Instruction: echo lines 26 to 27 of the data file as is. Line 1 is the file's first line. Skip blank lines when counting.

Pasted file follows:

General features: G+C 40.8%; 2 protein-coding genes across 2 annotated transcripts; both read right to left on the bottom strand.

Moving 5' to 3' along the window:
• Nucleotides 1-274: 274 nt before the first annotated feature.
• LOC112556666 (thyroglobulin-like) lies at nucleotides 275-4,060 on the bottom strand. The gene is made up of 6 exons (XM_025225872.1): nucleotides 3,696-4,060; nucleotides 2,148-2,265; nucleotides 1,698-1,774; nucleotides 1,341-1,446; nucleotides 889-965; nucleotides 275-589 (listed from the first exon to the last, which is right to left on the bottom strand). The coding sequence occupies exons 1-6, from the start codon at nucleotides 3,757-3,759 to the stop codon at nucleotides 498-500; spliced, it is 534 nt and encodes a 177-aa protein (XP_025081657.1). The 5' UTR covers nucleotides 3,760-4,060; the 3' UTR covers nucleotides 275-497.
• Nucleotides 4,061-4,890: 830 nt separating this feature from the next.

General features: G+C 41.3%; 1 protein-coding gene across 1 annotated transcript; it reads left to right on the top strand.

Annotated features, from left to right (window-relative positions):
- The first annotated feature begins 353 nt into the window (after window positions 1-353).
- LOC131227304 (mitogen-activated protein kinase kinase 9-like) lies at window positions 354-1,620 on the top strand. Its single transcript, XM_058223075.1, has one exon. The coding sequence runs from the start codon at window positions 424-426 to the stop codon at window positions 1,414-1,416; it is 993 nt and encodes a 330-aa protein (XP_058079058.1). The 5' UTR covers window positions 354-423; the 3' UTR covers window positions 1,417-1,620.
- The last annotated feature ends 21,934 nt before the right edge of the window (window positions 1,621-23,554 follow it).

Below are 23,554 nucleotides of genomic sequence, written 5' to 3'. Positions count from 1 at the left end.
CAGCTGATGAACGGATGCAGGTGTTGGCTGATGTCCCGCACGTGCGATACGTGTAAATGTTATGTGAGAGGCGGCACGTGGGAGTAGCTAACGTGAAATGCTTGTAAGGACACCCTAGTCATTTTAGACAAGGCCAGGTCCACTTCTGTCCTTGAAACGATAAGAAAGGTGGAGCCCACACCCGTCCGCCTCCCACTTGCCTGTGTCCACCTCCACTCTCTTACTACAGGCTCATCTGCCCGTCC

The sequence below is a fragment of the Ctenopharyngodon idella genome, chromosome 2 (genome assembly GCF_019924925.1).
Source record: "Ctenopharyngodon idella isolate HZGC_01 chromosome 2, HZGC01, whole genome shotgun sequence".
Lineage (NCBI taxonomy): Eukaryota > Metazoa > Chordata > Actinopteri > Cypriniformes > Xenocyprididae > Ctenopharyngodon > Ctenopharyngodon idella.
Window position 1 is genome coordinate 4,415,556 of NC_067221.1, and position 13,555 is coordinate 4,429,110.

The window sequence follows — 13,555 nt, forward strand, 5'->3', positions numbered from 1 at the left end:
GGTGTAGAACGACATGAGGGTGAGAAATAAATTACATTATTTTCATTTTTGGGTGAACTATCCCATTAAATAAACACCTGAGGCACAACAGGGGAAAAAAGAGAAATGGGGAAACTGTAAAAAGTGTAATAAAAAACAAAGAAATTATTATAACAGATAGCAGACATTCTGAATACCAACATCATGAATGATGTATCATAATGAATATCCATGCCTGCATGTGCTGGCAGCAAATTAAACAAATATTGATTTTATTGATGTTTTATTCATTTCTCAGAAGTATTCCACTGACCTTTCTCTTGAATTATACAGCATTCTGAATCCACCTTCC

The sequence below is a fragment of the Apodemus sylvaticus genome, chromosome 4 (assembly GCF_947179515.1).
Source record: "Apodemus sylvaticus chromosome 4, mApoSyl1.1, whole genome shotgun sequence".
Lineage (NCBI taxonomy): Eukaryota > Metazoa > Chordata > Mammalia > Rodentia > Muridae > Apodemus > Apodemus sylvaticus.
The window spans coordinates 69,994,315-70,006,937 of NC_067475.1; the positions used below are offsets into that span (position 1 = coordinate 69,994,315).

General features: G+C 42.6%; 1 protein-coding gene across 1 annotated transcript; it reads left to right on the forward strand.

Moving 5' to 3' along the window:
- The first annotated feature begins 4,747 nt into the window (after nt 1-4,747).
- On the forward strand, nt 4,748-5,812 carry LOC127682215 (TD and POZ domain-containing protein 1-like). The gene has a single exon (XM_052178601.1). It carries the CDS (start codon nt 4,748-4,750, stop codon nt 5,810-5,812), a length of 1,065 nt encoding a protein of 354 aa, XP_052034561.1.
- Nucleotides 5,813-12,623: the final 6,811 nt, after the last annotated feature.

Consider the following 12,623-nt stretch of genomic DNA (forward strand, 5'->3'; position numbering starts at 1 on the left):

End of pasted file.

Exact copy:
- On the forward strand, nt 4,748-5,812 carry LOC127682215 (TD and POZ domain-containing protein 1-like). The gene has a single exon (XM_052178601.1). It carries the CDS (start codon nt 4,748-4,750, stop codon nt 5,810-5,812), a length of 1,065 nt encoding a protein of 354 aa, XP_052034561.1.
- Nucleotides 5,813-12,623: the final 6,811 nt, after the last annotated feature.